October 2003

A Conscious Evolution Newsletter

 

 

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The Community Co-op Opens This Month!

A New Approach to Chart Interpretation, Part 3

Vedic Star-way of Heaven, Part 3

One Plus One (fiction)

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Book Review: Tesla: Man Out of Time

October Star Watch

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October Interactive Calendar

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Metamorphosis Index of All Articles

Volume 2, No. 10

Opinions presented in Metamorphosis are those of their respective authors and do not necessarily reflect the opinions of others associated with the newsletter.

 

Vedic Star-way of Heaven, Part 3

by Anindita Basu

 

Previous articles
in this series:
Part 1
Part 2

What’s your birth star? Where westerners tend to know their Sun signs even if they know little else about astrology, Indians usually know their birth stars if little else about Jyotish, or Vedic astrology. The ancient Vedic astrologers aligned their measurements of the heavens with the constellations the Moon passes through, day to day, on its monthly orbit of the Earth. People’s birth stars are determined by the Moon’s location, at their birth, in one of the 27 named constellations or Mansions of the Moon.

So far, we have covered the first 18 of the constellations that are reckoned by Vedic astrologers. In this part we shall cover the remaining nine. To find which of the 27 Mansions is your birth star, you will need to know the position the Moon was in at the time of your birth - as measured by the sidereal zodiac. For people born in our era, the sidereal position of their natal Moon will be roughly 24 degrees earlier in the wheel than in the western zodiac. For instance, a Moon at 25 degrees Leo in the western zodiac is at about 1 degree Leo in the sidereal. A western-measured Moon at 1 degree Leo would be at approximately 7 degrees Cancer (as every sign is 30 degrees). Most astrology software has a setting to change a chart to the sidereal system.

This series of articles has focused on the root symbolism of the 27 constellations, seeking the authentic Vedic underpinnings on which Jyotish interpretations are based. The final nine Mansions, as a group, are a little trickier to explain because quite a few of the Vedic gods that rule the constellations no longer appear much in today’s literature. The composition of the Vedas started more than 5,000 years ago, and some of the gods mentioned therein have, understandably, descended into obscurity with the passage of time. Consequently, some of the star descriptions are less exhaustive or certain than others. In some of these cases, language clues provide some sense of how the god was seen by the ancients.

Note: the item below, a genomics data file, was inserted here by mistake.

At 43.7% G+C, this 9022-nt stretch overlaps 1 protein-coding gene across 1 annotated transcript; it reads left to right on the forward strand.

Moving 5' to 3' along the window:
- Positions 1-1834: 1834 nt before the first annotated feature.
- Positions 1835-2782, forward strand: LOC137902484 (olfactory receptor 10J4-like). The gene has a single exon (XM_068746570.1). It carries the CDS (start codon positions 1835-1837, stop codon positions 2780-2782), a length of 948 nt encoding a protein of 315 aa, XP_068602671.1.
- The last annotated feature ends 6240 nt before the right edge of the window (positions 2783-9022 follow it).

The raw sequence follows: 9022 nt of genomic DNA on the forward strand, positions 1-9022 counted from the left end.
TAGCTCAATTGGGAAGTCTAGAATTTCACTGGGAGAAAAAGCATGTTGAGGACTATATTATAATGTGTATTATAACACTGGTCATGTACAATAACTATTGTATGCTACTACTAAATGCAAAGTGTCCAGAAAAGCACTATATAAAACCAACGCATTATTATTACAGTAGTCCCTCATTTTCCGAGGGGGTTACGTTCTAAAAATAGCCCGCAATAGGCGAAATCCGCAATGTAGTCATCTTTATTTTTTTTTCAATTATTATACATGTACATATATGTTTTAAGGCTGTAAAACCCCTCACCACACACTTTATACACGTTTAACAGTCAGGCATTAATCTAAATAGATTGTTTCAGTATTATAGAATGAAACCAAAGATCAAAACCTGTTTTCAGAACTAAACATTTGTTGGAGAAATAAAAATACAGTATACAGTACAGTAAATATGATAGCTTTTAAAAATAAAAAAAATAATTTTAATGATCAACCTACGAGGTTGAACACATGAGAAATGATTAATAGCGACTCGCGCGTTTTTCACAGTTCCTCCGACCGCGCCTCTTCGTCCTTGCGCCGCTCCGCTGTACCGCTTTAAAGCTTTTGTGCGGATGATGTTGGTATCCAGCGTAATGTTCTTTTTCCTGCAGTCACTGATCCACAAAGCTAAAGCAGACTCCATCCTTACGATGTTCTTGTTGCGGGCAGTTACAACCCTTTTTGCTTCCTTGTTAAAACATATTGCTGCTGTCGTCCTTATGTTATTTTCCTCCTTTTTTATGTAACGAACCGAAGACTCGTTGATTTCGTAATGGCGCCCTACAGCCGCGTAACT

To learn about your Vedic birth star, find your Moon’s sidereal location in the Star List below, or in the Star Lists of Parts 1 and 2 of the series. Clicking on the name of a star will take you to its description, with emphasis on the Vedic deities and planetary rulers associated with the constellation.

Star List

Constellation

Span

God

Planet

Moola

0° to 13°20' Sagittarius

Nirriti

Ketu*

Purva Ashadh

13°20' to 26°40' Sagittarius

Apah

Venus

Uttar Ashadh

26°40' Sag. to 10° Capricorn

Vishwadevas

Sun

Shravana

10° to 23°20' Capricorn

Vishnu

Moon

Dhanishtha

23°20' Cap.to 6°40'Aquarius

Vasu

Mars

Shatabhisha

6°40' to 20° Aquarius

Varun

Rahu**

PurvaBhadrapad

20° Aquarius to 3°20' Pisces

Ajaikapad

Jupiter

Uttar Bhadrapad

3°20' to 16°40' Pisces

Ahirbudhnya

Saturn

Revati

16°40' to 30° Pisces

Pushan

Mercury

* Ketu is South Node (Caput Dragonis).
** Rahu is North Node (Cauda Dragonis).

Moola

The name Moola literally means “the root.” Interestingly, this constellation is astronomically aligned with the exact galactic centre of the Milky Way. This area of the sky appears darker than the rest, possibly due to the black hole that some modern astronomers say exists at the centre of our galaxy. Did the seers of the Vedic period know this? Were they witness to some astronomical calamity that could have given rise to negative thoughts about Moola? One can only guess. But in any case, it is the goddess of destruction, Nirriti, who rules this constellation. In the Vedas Nirriti is a name that is used to denote the source of all evil forces. The word itself can be broken down into two parts: Nir, meaning “not,” and Rita, meaning “proper moral order.” Some others regard this term to be a synonym of the Earth. In any case, this goddess has been mentioned only a couple of times in the RigVedic texts, and there too in a negative sense, in pleas to Nirriti to keep herself away from those performing the Yajna. This has led to the belief that Nirriti is the universal force that represents the root cause of all evil and sin; sin being defined as any action physical, verbal or mental that knowingly or unknowingly is contrary to the laws of Truth.